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Apple's Showtime event: What to expect and how to watch – CNET

Apple's March 25 launch event is upon us, and we're expecting it to shed some light on Apple's new video streaming service, magazine subscription services and rumored new credit card.

Apple's March event could be all about services

After weeks of rumors, Apple sent out an official invitation for a launch event on March 25 at 10 a.m. PT to be held at the Steve Jobs theater in its Cupertino headquarters. The tagline on the invite for this event: "It's show time" followed by a black and white countdown reminiscent of a classic Hollywood film -- further proof that this event could be about video.

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Even before outlets we ever had an official date for the event, we were already expecting some kind of Spring announcement from Apple. In 2018 the company held its iPad event in Chicago during the last week of March. Except this time around the event is not expected to be about iPads (Apple already announced that new line-up ahead of the event), or hardware of any sort for that matter. The main headliners, according to the reports, will be Apple's new subscription services.

Apple's Netflix killer

Over a year and $1 billion dollars after we first heard news of it, Apple appears to be ready to reveal the new video streaming service. It's no secret Apple has been gearing up to launch its own original content for a Netflix-style streaming service with a library of at least 25 original shows ranging from dramas, comedies, docuseries and kids' programming. Big name celebrities including Oprah Winfrey, Reese WitherspoonJennifer AnistonJennifer Garner, and directors like J.J. Abrams and Stephen Spielberg are on board, some of whom may actually be attending the event.

But even a powerful tech giant like Apple could have an uphill climb in this new arena with established players such as Netflix, Hulu and Amazon Video and soon maybe even Disney all vying for your screen time.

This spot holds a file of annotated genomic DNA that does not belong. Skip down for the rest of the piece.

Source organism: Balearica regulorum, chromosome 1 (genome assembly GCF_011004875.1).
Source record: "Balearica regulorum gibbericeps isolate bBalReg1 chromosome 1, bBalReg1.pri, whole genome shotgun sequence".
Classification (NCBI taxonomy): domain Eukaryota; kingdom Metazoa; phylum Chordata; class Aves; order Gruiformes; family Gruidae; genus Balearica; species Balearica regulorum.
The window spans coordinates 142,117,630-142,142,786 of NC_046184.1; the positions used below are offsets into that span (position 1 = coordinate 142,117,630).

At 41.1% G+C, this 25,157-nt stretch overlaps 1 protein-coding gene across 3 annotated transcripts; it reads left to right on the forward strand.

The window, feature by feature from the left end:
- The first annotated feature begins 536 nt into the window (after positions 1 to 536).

According to a recent New York Times report, Apple may also face a culture clash when it comes to dealing with Hollywood. Apple's secretive nature seems to be one of the concerns for people working with the company as noted in the report. We're used to the company being tight-lipped about its products, but apparently even the other players involved with Apple don't have much clarity as to the release time and marketing plans for some of its shows. The report also says that Apple has been sensitive about how technology, specifically its own products, will be portrayed on the shows.

But Apple's may not be relying solely on its own content for success. According to a Bloomberg report the Cupertino giant is courting some bigger names like Showtime, HBO and Starz to join its streaming service. One player who's definitely out of the mix: Netflix. The company's CEO Reed Hastings confirmed that the company will not be part of Apple's streaming service, and warned the space will get very competitive, very soon.

And don't expect any live sports on the service any time soon either. In an interview with Sports Illustrated, Apple's Senior Vice President Eddy Cue, revealed the company is not interested in licensing sports content at this time. Instead they seem to have their eye on becoming a sort of middle man between the fans and the action with a curated sports experience within the TV app.

Apple may even be willing to explore offering up its content for free to attract more eyeballs to its services. Rich Greenfield, an analyst for BTIG suggests Apple's original shows could be free for iOS users, with the option to pay a subscription fee to add other providers to the service. Although we won't know the exact payment model for certain until the event.

Magazine service